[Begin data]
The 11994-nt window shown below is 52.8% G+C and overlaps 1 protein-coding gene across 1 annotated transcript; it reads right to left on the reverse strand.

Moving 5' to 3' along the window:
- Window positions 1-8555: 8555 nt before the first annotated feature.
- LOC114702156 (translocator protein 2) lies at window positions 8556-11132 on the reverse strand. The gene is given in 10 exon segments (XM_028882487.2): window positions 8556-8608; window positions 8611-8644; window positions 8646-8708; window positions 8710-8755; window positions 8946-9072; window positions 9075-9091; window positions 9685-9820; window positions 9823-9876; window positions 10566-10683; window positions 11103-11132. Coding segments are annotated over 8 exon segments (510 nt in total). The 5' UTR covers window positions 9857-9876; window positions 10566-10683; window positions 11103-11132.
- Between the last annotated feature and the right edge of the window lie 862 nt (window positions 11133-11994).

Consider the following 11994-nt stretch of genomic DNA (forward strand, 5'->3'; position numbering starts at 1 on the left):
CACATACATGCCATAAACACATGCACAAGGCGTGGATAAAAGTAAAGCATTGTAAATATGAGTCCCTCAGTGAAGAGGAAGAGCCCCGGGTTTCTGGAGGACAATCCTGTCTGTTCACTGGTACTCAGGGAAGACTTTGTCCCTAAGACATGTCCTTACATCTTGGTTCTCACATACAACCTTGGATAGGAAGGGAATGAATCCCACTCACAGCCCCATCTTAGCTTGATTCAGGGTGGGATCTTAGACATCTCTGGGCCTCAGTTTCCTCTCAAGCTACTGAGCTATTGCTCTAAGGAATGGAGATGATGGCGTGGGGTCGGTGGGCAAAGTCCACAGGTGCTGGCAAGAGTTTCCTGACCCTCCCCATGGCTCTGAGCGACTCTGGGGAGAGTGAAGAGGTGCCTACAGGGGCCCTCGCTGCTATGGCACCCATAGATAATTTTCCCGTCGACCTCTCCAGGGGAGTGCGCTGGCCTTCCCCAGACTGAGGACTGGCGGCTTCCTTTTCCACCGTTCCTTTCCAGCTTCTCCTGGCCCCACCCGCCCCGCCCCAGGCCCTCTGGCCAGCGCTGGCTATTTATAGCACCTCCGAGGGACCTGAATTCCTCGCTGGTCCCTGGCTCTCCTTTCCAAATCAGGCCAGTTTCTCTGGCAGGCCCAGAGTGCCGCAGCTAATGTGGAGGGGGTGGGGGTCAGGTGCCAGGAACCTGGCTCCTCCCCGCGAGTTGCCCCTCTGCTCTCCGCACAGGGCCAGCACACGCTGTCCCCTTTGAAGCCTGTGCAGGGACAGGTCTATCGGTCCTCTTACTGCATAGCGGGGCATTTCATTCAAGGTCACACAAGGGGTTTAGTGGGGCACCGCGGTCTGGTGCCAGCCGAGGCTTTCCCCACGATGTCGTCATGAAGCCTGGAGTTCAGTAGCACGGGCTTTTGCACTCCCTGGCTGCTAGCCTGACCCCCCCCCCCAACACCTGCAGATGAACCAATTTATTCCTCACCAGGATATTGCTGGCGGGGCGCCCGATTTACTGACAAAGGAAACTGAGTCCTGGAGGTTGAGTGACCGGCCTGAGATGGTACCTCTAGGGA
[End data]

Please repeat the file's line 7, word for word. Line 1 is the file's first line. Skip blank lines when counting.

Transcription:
CACATACATGCCATAAACACATGCACAAGGCGTGGATAAAAGTAAAGCATTGTAAATATGAGTCCCTCAGTGAAGAGGAAGAGCCCCGGGTTTCTGGAGGACAATCCTGTCTGTTCACTGGTACTCAGGGAAGACTTTGTCCCTAAGACATGTCCTTACATCTTGGTTCTCACATACAACCTTGGATAGGAAGGGAATGAATCCCACTCACAGCCCCATCTTAGCTTGATTCAGGGTGGGATCTTAGACATCTCTGGGCCTCAGTTTCCTCTCAAGCTACTGAGCTATTGCTCTAAGGAATGGAGATGATGGCGTGGGGTCGGTGGGCAAAGTCCACAGGTGCTGGCAAGAGTTTCCTGACCCTCCCCATGGCTCTGAGCGACTCTGGGGAGAGTGAAGAGGTGCCTACAGGGGCCCTCGCTGCTATGGCACCCATAGATAATTTTCCCGTCGACCTCTCCAGGGGAGTGCGCTGGCCTTCCCCAGACTGAGGACTGGCGGCTTCCTTTTCCACCGTTCCTTTCCAGCTTCTCCTGGCCCCACCCGCCCCGCCCCAGGCCCTCTGGCCAGCGCTGGCTATTTATAGCACCTCCGAGGGACCTGAATTCCTCGCTGGTCCCTGGCTCTCCTTTCCAAATCAGGCCAGTTTCTCTGGCAGGCCCAGAGTGCCGCAGCTAATGTGGAGGGGGTGGGGGTCAGGTGCCAGGAACCTGGCTCCTCCCCGCGAGTTGCCCCTCTGCTCTCCGCACAGGGCCAGCACACGCTGTCCCCTTTGAAGCCTGTGCAGGGACAGGTCTATCGGTCCTCTTACTGCATAGCGGGGCATTTCATTCAAGGTCACACAAGGGGTTTAGTGGGGCACCGCGGTCTGGTGCCAGCCGAGGCTTTCCCCACGATGTCGTCATGAAGCCTGGAGTTCAGTAGCACGGGCTTTTGCACTCCCTGGCTGCTAGCCTGACCCCCCCCCCCAACACCTGCAGATGAACCAATTTATTCCTCACCAGGATATTGCTGGCGGGGCGCCCGATTTACTGACAAAGGAAACTGAGTCCTGGAGGTTGAGTGACCGGCCTGAGATGGTACCTCTAGGGA